If you are a law-abiding citizen, you probably tend to hold prosecutors in fairly high regard. After all, they are the "good guys," out to ensure that "bad guys" pay for their crimes.
That's how I used to look at it. But after being a victim of a crime, and seeing up close how prosecutors actually work (at least the ones in Shelby County, Alabama), my opinion of them has plummeted.
Now comes Louis Franklin, acting U.S. Attorney for the Middle District of Alabama, issuing a bizarre press release about media coverage of the Don Siegelman prosecution and tarnishing the reputation of his profession even further.
Franklin seems exorcised at the growing spectre of a congressional inquiry into the Siegelman prosecution. And you have to wonder why. Franklin got the conviction he wanted, and Siegelman and Scrushy are in federal prison. Franklin claims to be confident that the prosecution was just and the jury came to the correct decision. So why is he so worked up over media coverage of the matter?
It's not all media coverage that troubles Franklin. He seems to take every word printed by the right-leaning Birmingham News and Mobile Press-Register as gospel. But he can barely control his venom for Time magazine and The New York Times, the ones who raise questions about the motives of the Bush Justice Department.
In all of the emotion of his statement, Franklin seems to have trouble with some facts. Scott Horton of Harper's provides insight into the prosecutor's misstatements. Horton follows up with a classic critique of Alabama newspapers, the very ones that Franklin seems to admire so.
It's fascinating to get a glimpse of Franklin's mindset. He repeatedly equates Dana Jill Simpson's affidavit (signed under oath) with the media denials of Bill Canary, Terry Butts and company (which, of course, are unsworn). Not only does Franklin not seem to see any difference between the two, he thinks the unsworn statements hold much more water than Simpson's sworn statements. If that's how he thinks, you do have to wonder about the handling of the Siegelman case.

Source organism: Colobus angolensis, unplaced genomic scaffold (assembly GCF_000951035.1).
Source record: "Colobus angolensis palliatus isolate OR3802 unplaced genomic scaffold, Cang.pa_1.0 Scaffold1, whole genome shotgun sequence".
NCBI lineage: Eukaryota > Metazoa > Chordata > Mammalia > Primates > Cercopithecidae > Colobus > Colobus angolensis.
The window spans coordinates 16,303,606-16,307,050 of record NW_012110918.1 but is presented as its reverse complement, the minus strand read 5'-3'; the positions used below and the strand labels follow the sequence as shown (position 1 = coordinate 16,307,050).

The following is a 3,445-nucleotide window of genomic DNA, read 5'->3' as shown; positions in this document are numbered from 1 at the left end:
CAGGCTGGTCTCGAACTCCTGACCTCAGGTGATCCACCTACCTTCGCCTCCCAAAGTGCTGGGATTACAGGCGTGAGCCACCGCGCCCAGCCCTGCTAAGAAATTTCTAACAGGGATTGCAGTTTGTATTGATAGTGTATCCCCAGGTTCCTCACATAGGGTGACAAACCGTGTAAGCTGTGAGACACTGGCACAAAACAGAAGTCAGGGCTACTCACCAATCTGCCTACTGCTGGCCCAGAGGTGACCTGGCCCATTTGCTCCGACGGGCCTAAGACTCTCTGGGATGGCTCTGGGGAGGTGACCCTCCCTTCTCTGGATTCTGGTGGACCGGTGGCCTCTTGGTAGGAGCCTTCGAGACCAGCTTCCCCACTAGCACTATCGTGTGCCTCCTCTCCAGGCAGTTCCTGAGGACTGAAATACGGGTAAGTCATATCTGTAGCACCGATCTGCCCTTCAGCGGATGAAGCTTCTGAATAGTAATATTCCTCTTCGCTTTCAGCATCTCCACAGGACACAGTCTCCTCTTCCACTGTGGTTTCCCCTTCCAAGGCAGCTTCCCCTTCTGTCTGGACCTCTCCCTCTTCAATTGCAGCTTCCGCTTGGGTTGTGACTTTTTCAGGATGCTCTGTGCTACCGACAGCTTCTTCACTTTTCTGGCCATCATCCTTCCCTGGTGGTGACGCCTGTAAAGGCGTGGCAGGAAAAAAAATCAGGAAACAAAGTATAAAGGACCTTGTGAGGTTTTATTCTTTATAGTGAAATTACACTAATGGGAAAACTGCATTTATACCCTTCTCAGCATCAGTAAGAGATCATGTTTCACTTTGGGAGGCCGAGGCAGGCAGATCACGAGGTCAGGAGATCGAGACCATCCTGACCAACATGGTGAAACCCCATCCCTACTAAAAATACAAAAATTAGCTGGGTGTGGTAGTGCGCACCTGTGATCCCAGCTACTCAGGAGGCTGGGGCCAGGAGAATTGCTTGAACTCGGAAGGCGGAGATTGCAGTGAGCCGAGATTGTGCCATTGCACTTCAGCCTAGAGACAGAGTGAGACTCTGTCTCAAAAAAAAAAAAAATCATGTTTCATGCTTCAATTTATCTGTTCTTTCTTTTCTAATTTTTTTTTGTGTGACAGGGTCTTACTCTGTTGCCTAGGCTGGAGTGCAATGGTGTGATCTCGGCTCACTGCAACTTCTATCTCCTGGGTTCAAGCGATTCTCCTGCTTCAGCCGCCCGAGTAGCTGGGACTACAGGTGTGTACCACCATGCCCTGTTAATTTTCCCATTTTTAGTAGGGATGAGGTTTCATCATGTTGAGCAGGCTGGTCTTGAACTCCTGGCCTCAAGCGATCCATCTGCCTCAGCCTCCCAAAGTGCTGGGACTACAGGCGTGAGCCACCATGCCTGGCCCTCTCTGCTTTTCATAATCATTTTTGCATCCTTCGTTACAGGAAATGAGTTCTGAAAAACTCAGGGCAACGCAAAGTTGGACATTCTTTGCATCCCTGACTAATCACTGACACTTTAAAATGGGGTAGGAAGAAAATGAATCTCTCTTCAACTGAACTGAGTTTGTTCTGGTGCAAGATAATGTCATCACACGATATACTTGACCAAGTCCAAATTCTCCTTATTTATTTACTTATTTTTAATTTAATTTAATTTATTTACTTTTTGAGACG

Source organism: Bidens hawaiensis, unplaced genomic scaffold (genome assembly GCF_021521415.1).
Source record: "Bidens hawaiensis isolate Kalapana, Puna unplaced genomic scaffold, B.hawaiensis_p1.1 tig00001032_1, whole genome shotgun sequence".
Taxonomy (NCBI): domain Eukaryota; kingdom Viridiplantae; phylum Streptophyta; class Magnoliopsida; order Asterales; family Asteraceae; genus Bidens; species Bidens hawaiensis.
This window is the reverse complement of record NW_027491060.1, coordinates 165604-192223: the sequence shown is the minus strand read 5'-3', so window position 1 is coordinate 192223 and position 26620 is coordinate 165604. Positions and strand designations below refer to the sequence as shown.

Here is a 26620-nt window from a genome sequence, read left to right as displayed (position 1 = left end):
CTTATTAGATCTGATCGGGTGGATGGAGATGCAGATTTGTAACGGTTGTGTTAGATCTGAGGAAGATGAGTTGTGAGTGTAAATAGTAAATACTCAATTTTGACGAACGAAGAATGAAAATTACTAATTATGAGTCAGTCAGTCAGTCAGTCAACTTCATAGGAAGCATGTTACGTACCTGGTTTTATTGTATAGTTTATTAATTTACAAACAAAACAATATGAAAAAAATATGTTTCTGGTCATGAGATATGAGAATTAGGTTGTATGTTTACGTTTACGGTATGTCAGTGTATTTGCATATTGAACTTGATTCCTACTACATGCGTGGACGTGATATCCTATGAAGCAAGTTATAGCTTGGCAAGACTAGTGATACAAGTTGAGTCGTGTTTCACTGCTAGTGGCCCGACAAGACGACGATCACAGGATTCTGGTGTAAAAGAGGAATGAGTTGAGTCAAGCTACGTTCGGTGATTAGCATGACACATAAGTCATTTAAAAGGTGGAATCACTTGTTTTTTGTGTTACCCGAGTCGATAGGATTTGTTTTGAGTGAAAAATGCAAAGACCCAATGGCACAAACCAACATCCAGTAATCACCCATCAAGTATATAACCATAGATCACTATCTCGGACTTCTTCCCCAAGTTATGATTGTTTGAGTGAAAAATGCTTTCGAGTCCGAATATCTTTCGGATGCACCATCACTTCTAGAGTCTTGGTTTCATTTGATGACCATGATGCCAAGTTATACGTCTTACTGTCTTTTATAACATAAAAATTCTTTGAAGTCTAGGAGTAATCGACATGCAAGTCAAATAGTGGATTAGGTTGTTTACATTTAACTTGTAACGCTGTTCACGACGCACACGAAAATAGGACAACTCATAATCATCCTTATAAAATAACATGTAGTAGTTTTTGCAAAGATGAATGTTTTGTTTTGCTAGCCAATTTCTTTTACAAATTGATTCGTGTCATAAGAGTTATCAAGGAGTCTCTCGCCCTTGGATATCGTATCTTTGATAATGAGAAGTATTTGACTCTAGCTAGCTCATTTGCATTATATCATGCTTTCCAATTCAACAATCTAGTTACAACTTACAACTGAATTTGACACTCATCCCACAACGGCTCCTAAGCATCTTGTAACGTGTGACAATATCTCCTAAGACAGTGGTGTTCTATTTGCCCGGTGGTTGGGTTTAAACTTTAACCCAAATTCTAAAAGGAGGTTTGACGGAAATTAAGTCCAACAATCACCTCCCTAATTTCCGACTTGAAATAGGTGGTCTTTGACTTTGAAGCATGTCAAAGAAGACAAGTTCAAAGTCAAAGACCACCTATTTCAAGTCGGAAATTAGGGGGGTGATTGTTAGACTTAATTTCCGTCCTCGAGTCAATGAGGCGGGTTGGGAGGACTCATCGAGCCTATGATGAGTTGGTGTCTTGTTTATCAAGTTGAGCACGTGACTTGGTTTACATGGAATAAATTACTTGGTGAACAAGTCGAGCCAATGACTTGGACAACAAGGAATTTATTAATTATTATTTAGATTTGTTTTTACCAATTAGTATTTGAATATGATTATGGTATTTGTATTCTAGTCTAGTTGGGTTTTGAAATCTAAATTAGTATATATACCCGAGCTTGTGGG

One can only guess at what Franklin hoped to achieve by issuing his nine-page missive. But if he wanted to calm charges of politicization in the U.S. Justice Department, he failed miserably.
Franklin's statement is filled with partisan rants. Whatever happened to the notion of a prosecutor as even-tempered, objective, above-the-fray? If any of that was left, Franklin did his best to obliterate it.
The whole tone of Franklin's press release leaves one thinking, "Methinks thou dost protest too much."
This will not be the last time we see the mask pulled off a prosecutor here at Legal Schnauzer. In my experience in Shelby County, Alabama, I saw stunning incompetence, corruption, and hypocrisy from the district attorney's office.
First, when I was the victim of a relatively minor crime (criminal trespass), the DA's office butchered the prosecution, which led to an acquittal, which led to the lawsuit against me.
More recently, I was the victim of a serious crime--my Neighbor From Hell (NFH) assaulted me, hitting me in the back with a roadside sign. I will go into much more detail on this soon, but hitting someone with a dangerous object, causing injury (a bloody welt) is clearly a felony under Alabama law. But folks in the office of Shelby County DA Robert Owens have insisted that it would have to be prosecuted as a misdemeanor. That has left me with no choice, for now, but to let NFH get away with another crime. Owens, of course, is a Republican who consistently touts his tough-on-crime credentials.
If you hold prosecutors in high regard, try becoming a crime victim. There's a good chance your opinion will change.